What a powerful lesson in teaching. I drew some parallels immediately to speaking on stage and how powerful silence is for audience members because it gives them an opportunity to digest the information you’re sharing or answer the questions you’re asking and engage with the stories. And I think there’s a cool parallel there too. I was at Crofton House in Vancouver. They had a lot of classrooms with oval shaped tables and they’d have these really cool conversations where everyone feels engaged because you’re all looking at each other. There’s a formal name for it and I’m forgetting it, but maybe you know.

Claire Kelly
Yeah, it might be like the Harkness Method. 

Sam Demma
Okay. Yeah. Yeah, so I appreciate you sharing that and I love the reflection of speaking less and allowing the students to be more involved with the content and with each other. What is something that keeps you hopeful, like keeps you motivated and keeps you showing up? 

Claire Kelly
Yeah, that’s a great question. Another great question. So, like what gets me out of bed in the morning? I think you always have to have an answer for that, right? And it’s a good reminder, especially as you get further on in your career. I think for me, this is going to sound really Pollyanna-ish, but I love my life. I love what I do. I love that, as I mentioned earlier, like every day is different. So even though I’ve been at this school, I’ve worked at two big schools in my career, and I can honestly say like every day is different. I’ve never had the same job two years in a row. Not because I keep moving around in any way, but just the job is different. It’s so dynamic to work with students and to work with children and to have, you know, we must have 150-200 interactions a day. So, what, you know, there’s the plan and then there’s the reality of the up and down and the crossfire dialogue and and all the things that happen and it’s just a, you know, it’s really an incredible experience to work in a school if you like students and I think, you know, they just have so much to offer. I love working with teenagers. Yeah, you know, also I have a family that I love. I love my husband, my kids. One of my sons goes to our school as well. He just started, so that’s been really powerful for me to see my world through his eyes and to experience a little bit more. I feel like I get the full student experience through him. And he’s new this year. He’s, I guess if our school had used those terms, he would be a freshman. He’s brand new and he’s in the first year we offer. He’s in grade seven. So he’s learning all about the rhythms of the school day, but rhythms of the year, the programming, the teachers, the other students, what to expect, what he should be striving for, what he really likes himself. So it’s been really, really, really, yeah, it’s just an incredible education for me to see that through his eyes, and I’m really looking forward to this journey together, if you will.

Sam Demma
That’s awesome. You get to hear about the impact of the structure of the school and the opportunities and the programs in student life, right in front of your own eyes with your son, which is awesome.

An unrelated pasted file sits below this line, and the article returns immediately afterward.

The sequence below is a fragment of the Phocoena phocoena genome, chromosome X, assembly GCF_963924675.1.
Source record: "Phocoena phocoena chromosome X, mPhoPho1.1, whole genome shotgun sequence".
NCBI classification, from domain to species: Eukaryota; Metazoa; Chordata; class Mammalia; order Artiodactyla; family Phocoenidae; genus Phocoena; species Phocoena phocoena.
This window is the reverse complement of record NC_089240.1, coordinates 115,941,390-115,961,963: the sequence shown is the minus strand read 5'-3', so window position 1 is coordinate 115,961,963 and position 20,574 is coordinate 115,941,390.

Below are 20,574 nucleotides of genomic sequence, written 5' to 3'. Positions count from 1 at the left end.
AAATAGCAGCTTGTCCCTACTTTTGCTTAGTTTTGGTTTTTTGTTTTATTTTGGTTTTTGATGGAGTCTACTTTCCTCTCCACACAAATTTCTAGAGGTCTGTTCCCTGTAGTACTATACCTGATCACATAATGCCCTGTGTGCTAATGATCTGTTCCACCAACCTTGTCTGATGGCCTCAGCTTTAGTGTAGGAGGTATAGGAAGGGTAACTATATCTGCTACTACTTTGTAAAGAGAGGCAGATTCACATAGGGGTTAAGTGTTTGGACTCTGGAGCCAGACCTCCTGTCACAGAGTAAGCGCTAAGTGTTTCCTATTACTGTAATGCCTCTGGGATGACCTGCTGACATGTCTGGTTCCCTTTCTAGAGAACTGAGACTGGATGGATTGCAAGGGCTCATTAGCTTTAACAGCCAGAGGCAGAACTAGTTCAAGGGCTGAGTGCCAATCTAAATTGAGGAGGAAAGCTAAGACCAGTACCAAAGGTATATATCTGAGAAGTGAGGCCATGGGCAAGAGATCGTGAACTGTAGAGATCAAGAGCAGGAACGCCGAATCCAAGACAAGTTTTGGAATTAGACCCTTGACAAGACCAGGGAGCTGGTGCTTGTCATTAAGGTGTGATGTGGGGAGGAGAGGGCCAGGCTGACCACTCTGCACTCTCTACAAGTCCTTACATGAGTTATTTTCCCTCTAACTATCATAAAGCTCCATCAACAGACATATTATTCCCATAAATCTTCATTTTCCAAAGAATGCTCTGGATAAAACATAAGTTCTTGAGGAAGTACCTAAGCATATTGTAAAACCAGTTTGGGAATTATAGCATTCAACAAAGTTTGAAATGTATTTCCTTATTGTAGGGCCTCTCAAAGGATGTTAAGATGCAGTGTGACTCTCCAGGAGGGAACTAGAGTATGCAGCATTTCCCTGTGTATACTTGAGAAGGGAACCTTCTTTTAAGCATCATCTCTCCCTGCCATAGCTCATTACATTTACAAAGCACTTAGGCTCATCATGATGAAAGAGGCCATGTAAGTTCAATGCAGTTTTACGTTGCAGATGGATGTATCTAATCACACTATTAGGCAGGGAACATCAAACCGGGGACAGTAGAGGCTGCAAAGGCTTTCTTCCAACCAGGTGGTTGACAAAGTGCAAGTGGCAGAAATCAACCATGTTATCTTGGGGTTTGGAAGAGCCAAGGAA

Claire Kelly
Absolutely, and you know he tells me if I’m wrong too, which is also really important.

Sam Demma
That’s cool. I really appreciate you taking the time just to talk a little bit about your journey, some of your beliefs around education, some of the opportunities you believe that exist right now, some of the challenges. You’re doing a phenomenal job and there’s probably educators right now listening to this thinking to themselves, wow, this, Claire’s inspiring, you know, especially those that are just starting in the journey themselves. If there is an educator listening to this thinking that and they want to reach out and ask a question or just share some gratitude after hearing this interview, what would be the best way for them to get in touch?

Claire Kelly
Oh, thanks, Sam. Those are really kind words, first of all. And yeah, I love connecting with people. So I’m always happy to answer emails or, you know, be on social media. So probably through my email is the best way, ckelly@appleby.on.ca or through LinkedIn. Yeah, those are probably my go-to’s.

Sam Demma
Awesome. Claire, Dr. Kelly, thank you so much for coming on the show. It’s been a pleasure. Keep up the amazing work and I look forward to crossing paths again soon.

Claire Kelly
Thanks so much, Sam. It was a pleasure and really nice to see you again.

Join the Educator Network & Connect with Claire Kelly

The High Performing Educator Podcast was brought to life during the outbreak of COVID-19 to provide you with inspirational stories and practical advice from your colleagues in education.  By tuning in, you will hear the stories and ideas of the world’s brightest and most ambitious educators.  You can expect interviews with Principals, Teachers, Guidance Counsellors, National Student Association, Directors and anybody that works with youth. You can find and listen to all the episodes for free here.

Pratima Burton  — Student Achievement Leader for Equity, Inclusion and Anti-Racism at the District School Board of Niagara

Pratima Burton — Student Achievement Leader for Equity, Inclusion and Anti-Racism at the District School Board of Niagara